Iranians aren’t all like their leaders

VILLANOVA — Iran is not what you think it is.

That was the message author Mahbod Seraji had for the more than 750 students and administrators who packed Villanova University’s Connelly Center Tuesday night to hear excerpts from his book, “Rooftops of Tehran,” this year’s selection for the college’s “One Book Villanova” program.

“I’ve read so many books about the Middle East, and in every one of them, the men all have 43 wives, they make them chew on rocks as punishment, they force them to wear veils, and they let them have no rights — and the only way they can be truly happy is to move to the West,” Seraji said. “That’s not my experience in Iran.”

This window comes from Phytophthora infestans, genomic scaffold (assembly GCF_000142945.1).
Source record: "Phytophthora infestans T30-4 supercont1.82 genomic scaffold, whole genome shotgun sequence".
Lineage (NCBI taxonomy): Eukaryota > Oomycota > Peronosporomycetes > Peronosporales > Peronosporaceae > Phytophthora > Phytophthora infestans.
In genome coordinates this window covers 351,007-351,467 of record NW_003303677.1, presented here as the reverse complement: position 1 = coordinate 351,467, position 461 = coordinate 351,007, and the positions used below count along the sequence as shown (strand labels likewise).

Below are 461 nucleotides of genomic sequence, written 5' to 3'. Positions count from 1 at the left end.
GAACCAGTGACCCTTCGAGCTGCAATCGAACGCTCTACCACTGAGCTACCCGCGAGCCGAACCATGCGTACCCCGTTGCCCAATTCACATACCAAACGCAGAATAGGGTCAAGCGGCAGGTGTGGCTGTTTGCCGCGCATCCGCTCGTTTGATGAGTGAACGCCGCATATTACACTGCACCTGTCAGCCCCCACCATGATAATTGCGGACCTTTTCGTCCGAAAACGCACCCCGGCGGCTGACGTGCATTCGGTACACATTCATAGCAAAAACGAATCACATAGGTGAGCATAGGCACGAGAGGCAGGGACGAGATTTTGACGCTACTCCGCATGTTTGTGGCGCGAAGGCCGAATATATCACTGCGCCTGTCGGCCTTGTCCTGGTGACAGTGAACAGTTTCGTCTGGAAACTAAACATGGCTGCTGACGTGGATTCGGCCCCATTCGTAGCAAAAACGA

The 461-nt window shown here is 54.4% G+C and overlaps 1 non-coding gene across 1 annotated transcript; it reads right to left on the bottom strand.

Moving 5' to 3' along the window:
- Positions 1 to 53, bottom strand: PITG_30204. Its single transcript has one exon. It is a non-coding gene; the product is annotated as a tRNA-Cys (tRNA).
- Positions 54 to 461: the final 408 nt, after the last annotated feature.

Born in Iran, Seraji moved to the United States in 1976, just prior to the start of the Iranian Revolution. Tuesday, he told his audience he was shocked to see the seemingly overnight transformation in relations between Iranians and Americans.

“When I first got here, I went to a car dealer, and when I told him I was from Iran, he high-fived me, asked me if my father owned oil fields, and told me I could have any car on the lot,” he said. “Going from that to, all of a sudden, being thought of as a hostage-taker or a potential terrorist — that was hard to deal with.”

While working his way through college — “The advantage of not being able to go home was that I kept getting degrees,” he said — Seraji had what he called his “It’s a Wonderful Life ... >>>

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